kay, so last week we talked about the cratering ad revenue on Twitter, and then, just after I published, another major ad agency paused Twitter spending. But I wrote last week’s column to tee up the thing I actually want to talk about: the long-term plan to make Twitter less dependent on advertising.
On October 29th, Musk pal Jason Calacanis said on his podcast, All-In, “There’s no doubt that, I think, Elon can turn this around pretty quickly and make it massively profitable.” Even when he said it, it wasn’t quite true. Elon Musk already had a foray in media: the notable failure Thud, which apparently never had a plan to be profitable. After the events of the last couple weeks, I feel like I’m dunking on Calacanis just by quoting him. But whatever, we’re less than a month in, and it’s possible that in the long term Calacanis is right, so I am going to do my best to take this all seriously.
Here is something else Calacanis said that I am attempting to take seriously:
I think making everything verified and a path to verification, which Elon has talked about publicly many times, and payments, which he has talked about publicly many times, just those two things alone could make the experience of being on Twitter absolutely delightful. If everybody could verify themselves, this thing could turn around quickly.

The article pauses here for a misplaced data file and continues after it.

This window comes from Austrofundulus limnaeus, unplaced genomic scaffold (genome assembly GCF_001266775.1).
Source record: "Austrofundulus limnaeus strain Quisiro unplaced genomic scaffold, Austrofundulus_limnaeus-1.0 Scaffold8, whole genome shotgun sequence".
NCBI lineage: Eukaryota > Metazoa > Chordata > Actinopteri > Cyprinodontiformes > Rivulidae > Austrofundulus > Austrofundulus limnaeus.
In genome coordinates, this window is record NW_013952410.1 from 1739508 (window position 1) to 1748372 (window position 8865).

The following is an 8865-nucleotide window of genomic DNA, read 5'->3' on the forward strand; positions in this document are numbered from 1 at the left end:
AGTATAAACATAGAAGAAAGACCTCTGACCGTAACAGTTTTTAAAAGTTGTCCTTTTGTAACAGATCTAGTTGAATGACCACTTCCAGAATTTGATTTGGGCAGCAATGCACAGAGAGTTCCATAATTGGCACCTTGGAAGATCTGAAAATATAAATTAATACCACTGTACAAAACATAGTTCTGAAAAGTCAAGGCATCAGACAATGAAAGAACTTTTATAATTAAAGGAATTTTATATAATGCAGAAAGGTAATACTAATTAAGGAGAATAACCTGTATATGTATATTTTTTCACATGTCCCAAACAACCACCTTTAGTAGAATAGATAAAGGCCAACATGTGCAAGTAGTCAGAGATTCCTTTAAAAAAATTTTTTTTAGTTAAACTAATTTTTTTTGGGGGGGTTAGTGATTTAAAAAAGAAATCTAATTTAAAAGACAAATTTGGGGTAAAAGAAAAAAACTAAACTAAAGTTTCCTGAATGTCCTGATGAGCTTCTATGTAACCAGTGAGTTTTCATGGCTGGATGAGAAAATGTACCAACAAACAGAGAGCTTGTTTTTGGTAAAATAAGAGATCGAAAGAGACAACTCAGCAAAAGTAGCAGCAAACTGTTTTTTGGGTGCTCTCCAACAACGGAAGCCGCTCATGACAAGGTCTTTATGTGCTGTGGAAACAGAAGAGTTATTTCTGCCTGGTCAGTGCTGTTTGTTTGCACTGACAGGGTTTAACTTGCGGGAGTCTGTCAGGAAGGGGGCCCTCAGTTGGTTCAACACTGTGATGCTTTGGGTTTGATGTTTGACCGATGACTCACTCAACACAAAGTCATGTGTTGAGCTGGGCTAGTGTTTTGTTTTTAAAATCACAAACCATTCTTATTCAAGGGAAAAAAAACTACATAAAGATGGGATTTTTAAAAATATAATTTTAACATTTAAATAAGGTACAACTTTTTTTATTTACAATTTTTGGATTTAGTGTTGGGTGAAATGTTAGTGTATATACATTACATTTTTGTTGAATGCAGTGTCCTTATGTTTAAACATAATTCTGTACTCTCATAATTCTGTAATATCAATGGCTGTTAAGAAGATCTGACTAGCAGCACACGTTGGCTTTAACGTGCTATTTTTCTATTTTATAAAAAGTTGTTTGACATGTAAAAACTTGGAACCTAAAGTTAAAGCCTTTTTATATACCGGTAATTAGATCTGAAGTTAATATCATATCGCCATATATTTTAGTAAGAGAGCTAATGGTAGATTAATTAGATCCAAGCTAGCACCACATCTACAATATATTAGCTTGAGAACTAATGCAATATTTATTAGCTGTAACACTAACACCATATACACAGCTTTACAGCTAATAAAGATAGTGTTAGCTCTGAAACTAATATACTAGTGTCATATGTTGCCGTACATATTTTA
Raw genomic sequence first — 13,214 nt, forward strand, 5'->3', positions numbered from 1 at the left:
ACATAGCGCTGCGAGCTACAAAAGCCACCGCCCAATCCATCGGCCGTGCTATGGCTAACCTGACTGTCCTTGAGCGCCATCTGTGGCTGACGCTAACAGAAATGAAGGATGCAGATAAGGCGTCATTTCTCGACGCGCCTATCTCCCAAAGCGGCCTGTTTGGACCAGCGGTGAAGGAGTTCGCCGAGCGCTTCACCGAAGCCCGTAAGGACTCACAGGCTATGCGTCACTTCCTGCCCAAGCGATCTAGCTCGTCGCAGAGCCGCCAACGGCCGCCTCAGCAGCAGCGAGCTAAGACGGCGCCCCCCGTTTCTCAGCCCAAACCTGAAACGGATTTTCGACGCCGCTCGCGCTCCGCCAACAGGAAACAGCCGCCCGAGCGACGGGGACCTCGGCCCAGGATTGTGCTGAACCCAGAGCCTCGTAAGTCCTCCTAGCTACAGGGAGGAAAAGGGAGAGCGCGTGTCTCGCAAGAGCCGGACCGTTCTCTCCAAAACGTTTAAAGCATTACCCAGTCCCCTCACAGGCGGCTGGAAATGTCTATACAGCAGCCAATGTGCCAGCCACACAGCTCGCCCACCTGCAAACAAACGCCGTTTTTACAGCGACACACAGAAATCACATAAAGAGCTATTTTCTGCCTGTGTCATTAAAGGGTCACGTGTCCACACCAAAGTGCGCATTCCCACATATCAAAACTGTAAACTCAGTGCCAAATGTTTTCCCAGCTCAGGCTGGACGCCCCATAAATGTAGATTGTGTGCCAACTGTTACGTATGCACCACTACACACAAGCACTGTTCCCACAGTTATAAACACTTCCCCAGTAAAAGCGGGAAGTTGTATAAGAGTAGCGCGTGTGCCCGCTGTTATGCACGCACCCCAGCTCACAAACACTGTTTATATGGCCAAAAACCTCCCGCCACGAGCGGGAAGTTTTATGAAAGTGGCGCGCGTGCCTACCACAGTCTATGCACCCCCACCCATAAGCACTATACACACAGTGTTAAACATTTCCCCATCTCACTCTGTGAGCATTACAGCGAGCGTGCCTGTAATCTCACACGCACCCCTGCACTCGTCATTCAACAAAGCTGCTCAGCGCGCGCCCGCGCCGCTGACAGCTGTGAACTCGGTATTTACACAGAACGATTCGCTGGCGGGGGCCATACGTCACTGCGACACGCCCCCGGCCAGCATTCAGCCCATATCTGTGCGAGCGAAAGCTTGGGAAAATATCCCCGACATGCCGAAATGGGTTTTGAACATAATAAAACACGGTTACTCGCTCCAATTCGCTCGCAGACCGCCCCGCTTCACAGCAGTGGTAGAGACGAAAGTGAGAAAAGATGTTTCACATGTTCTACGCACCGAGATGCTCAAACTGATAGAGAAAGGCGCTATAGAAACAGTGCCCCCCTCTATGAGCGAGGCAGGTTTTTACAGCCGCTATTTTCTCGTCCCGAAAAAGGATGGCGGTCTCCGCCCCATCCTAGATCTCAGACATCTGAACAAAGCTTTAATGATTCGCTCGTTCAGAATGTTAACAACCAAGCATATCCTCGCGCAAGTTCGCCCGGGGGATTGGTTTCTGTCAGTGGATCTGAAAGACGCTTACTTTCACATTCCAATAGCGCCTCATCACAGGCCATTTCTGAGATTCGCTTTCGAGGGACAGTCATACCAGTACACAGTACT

Well, I think we all know how the Twitter Blue experiment went — canceled after two days! — but in fairness to Calacanis, that is not quite the same thing as verification. Musk is going to take another crack at it later. I hope it will be better because I truly do love Twitter, unfortunately, and I would prefer not to see some arrogant, out-of-touch Gen Xers drive it into the ground because they aren’t ready to deal with two generations of internet zooborns. On the other hand, you know, there is something karmically correct about Twitter trolling itself out of existence.
So, let’s discuss verification! Musk has a history with verifying users. He was bad at it.